Last Updated: Friday - 09/24/2010
Week of February 15, 1999
Two looks at everyday spirituality
Everyday Epiphanies: Seeing the Sacred in Every Thing., by Melanie Svoboda, 172 pages, Twenty Third Publications, 1997.
Traits of a Healthy Spirituality., by Melanie Svoboda, 129 pages, Twenty Third Publications, 1996.
Review by DEAN SARNECKI
Special to the WCR
Have you ever looked through a stack of books and been struck by a cover or a title? Well, that is what happened in this case. I came upon these two books quite by accident.
I had found what I thought was an interesting book, when, I was struck by the title and graphics of Svoboda's book Everyday Epiphanies.
When I settled down to read this book, I quickly realized what a treasure I had found.
Svoboda, a teacher and nun from Cleveland, Ohio, believes most of us encounter God through the ordinary events of our lives and do it regularly. An epiphany, she says, is "an appearance or manifestation of God."
For Svoboda, epiphanies can occur at any time. She provides 175 short examples of "everyday epiphanies"; moments that are open to God, open to the experience of the transcendent.
They ranges from the fairly ordinary ("Quotes on happiness") to the more theological ("Emmanuel") and thought provoking ("The Chaplain at the children's hospital").
One of the briefest is "Things in heaven." It states: "A list of things we probably will not find in heaven: locks . . . scales . . . aspirins . . . erasers . . . parking meters . . . 'for sale' signs . . . insurance policies . . . hearses . . . handkerchiefs . . .".
After reading Everyday Epiphanies, I was on the lookout for others by Svoboda. I discovered Traits of a Healthy Spirituality a few weeks later. It was written a year before Everyday Epiphanies and is an attempt to help us negotiate our way along our personal spiritual journeys.
What does it mean to be spiritual? Svoboda highlights 20 characteristics that encourage a healthy spirituality.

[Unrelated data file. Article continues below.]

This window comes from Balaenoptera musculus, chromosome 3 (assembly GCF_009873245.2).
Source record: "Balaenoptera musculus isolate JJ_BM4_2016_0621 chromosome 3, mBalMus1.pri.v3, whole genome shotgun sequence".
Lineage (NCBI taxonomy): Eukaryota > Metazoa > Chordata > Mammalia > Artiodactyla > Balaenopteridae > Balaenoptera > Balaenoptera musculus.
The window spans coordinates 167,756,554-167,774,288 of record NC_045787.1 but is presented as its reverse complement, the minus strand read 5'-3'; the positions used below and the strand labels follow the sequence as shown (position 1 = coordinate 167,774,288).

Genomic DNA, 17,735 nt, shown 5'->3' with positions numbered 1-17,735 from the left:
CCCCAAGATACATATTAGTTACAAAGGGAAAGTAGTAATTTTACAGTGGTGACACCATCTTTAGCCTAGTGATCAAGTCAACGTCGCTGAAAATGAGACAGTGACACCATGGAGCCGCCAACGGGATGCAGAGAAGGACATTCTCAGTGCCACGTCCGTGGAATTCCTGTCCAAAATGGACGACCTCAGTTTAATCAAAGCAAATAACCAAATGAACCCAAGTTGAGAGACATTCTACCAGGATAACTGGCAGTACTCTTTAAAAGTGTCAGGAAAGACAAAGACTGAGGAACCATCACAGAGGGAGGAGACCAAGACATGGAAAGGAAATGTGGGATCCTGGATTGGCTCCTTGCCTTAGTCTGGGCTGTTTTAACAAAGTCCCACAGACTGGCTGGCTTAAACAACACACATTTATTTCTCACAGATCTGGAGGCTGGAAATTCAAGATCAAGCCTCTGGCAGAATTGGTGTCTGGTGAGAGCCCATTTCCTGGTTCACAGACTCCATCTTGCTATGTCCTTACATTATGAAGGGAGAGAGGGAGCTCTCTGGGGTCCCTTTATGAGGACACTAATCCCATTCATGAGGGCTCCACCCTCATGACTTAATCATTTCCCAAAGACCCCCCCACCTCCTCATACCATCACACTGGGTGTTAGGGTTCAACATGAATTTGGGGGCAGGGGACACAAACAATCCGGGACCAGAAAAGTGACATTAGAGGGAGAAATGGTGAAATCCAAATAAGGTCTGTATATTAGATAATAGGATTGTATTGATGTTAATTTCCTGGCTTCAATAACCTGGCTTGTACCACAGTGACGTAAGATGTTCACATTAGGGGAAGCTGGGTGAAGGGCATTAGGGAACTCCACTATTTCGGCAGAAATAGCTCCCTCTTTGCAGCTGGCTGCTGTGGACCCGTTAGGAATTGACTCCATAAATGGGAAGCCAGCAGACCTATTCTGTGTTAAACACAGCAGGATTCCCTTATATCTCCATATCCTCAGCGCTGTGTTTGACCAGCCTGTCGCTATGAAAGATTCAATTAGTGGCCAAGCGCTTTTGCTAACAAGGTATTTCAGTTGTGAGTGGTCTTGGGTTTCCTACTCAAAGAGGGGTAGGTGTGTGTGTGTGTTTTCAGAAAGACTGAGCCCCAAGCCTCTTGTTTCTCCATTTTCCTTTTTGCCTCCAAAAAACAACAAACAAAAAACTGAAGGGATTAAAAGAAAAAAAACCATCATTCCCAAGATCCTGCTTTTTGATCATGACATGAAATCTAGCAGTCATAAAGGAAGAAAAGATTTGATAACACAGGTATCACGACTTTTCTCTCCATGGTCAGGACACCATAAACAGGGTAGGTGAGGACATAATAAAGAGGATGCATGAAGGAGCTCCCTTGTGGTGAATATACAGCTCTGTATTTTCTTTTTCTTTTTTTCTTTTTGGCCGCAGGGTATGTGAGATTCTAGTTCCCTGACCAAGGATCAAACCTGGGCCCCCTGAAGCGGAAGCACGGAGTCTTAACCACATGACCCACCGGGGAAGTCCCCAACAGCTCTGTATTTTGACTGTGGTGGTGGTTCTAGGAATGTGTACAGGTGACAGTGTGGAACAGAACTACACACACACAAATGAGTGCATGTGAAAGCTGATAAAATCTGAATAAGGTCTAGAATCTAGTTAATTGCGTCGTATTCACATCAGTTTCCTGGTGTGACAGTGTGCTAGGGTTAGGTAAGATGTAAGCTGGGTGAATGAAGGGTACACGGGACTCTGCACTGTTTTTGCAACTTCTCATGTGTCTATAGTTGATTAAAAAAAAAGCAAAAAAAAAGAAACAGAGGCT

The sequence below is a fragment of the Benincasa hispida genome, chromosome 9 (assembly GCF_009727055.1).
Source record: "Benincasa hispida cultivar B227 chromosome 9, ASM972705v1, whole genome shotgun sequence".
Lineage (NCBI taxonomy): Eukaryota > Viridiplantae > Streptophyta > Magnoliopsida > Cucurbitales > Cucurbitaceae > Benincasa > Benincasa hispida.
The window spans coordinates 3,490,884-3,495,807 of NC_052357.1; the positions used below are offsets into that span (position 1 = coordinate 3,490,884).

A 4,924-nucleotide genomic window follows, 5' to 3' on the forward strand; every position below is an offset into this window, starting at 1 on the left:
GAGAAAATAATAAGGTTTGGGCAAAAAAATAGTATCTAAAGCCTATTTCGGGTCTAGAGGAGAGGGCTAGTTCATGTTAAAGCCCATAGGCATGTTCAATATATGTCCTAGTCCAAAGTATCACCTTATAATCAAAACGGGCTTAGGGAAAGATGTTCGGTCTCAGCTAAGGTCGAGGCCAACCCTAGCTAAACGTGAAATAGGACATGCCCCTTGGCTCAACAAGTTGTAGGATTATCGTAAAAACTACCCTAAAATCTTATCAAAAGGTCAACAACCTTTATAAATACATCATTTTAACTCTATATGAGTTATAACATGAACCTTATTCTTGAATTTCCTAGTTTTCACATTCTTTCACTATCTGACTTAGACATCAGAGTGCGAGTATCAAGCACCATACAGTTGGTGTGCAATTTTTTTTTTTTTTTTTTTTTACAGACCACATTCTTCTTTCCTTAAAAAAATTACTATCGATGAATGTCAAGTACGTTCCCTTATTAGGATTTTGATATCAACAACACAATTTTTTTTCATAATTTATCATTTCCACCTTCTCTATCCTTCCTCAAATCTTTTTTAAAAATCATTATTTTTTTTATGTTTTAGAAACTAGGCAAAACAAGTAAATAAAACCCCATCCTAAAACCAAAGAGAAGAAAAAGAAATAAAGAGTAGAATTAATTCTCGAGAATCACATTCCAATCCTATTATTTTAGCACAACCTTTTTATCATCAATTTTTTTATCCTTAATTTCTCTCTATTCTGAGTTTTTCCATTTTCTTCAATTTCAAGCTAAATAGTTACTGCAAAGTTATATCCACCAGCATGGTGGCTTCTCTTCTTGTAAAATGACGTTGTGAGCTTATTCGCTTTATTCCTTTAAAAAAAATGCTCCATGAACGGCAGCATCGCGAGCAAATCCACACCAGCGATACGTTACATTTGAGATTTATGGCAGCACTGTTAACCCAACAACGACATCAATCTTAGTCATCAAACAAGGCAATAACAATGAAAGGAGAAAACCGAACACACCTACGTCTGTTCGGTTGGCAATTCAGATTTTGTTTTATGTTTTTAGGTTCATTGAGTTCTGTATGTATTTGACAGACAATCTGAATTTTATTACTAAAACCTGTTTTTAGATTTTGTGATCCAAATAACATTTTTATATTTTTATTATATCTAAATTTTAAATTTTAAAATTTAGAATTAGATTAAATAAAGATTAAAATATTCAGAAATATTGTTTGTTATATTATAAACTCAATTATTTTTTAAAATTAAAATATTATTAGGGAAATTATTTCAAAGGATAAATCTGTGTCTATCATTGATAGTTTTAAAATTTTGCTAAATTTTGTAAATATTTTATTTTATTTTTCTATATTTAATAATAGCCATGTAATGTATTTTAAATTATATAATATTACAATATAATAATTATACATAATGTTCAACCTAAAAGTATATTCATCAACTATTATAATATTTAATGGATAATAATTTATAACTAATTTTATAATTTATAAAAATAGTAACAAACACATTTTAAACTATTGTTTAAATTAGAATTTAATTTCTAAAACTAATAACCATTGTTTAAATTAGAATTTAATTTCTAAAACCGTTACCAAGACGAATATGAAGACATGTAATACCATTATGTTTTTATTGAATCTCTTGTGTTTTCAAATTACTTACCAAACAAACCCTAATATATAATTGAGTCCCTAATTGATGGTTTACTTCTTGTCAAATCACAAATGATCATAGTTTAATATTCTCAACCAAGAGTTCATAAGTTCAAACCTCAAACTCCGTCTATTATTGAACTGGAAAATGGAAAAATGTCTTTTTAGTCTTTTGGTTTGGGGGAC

How do we know that we are growing, advancing on our faith journey in a healthy authentic manner? It is essential that on occasion we evaluate or reflect on our journey of faith.
Svoboda gives two reasons for doing this. The first is that historically, in the name of spirituality and religion, people have done some pretty bizarre things. They have whipped themselves, burned people at the stake and refused to bathe for years in order to show their love of God.
Second, Svoboda states, Jesus wants and needs us to be spiritually healthy so that we may evangelize truthfully and effectively his Good News; so that we may live as authentic Christians.
Svoboda defines spirituality as more than the traditional religious aspects of the Christian life such as prayer, penance and fasting. She views spirituality as Christian living in general.
She quotes Michael Downey, "Spirituality is not merely an aspect of Christian life, it is the Christian life lived in response to the Spirit."
Svoboda provides 20 checks or short reflections for evaluating our spirituality
By examining ourselves in the light of Jesus and the Scriptures, Svoboda ruminates on issues such as love, wonder, friendships, leisure, joy and others. Reflection, study questions and prayers are provided.
I found this to be an effective tool for self-evaluation and reflection. Svoboda draws in materials from a number of sources; the most effective are the Bible and Church documents.
Some chapters were more effective than others. I was impressed with her insights on joy, wonder, prayer and leisure, while sections on love, perseverance and interdependence were not as meaningful to me.
Melanie Svoboda has written two very interesting books about our relationship with God. I highly recommend them both.
(Dean Sarnecki teaches religious studies at Archbishop Jordan High School in Sherwood Park.)